People don’t care about media workers. They care about stars: star actors, star producers and star directors. If you’re an actor or director and not a star, it’s easy to feel invisible. Because you are.
That’s probably why, out of all the web series I get pitched, the most common I see are shows about out-of-work actors and creatives trying to “make it” in Hollywood.
It’s no wonder. Trying to make it is what web series creators spend their time doing. Sadly, not many people want to watch that. After all, everyone is trying to make it in America, in professions supposedly less glamorous and fun than media production.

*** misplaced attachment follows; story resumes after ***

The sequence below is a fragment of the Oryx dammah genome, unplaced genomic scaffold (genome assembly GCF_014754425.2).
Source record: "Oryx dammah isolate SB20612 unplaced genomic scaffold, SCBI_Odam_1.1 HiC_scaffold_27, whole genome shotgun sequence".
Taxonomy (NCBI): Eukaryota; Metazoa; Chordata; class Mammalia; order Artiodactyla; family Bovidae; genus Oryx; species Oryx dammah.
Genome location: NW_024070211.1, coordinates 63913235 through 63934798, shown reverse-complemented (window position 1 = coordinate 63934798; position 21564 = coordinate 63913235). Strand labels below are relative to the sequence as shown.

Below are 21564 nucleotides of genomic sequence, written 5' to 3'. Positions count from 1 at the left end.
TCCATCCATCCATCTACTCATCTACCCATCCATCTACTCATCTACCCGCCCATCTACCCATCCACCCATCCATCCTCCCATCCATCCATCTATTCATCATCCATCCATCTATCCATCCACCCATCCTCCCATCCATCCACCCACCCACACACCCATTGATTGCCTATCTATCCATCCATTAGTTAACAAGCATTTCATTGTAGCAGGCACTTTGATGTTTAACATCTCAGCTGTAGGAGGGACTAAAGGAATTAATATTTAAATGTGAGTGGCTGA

But some recent web shows have been exceptions to the rule. Uncensored and independent, they sharply satirize the horrors and challenges of working in media. They are preceded by great shows about Hollywood stardom from last year – including The Unititled Webseries Morgan Evans Is Doing and Jenifer Lewis and Shangela – and others satirizing the worlds of theater (Jack in a Box), art (Whole Day Down and Four Eyed Monsters), fashion (Model Files), comics (Mythomania and The Variants), and music (Melody Set Me Free.)
There are a lot of web series about working in Hollywood. Most of them are bad. These are not.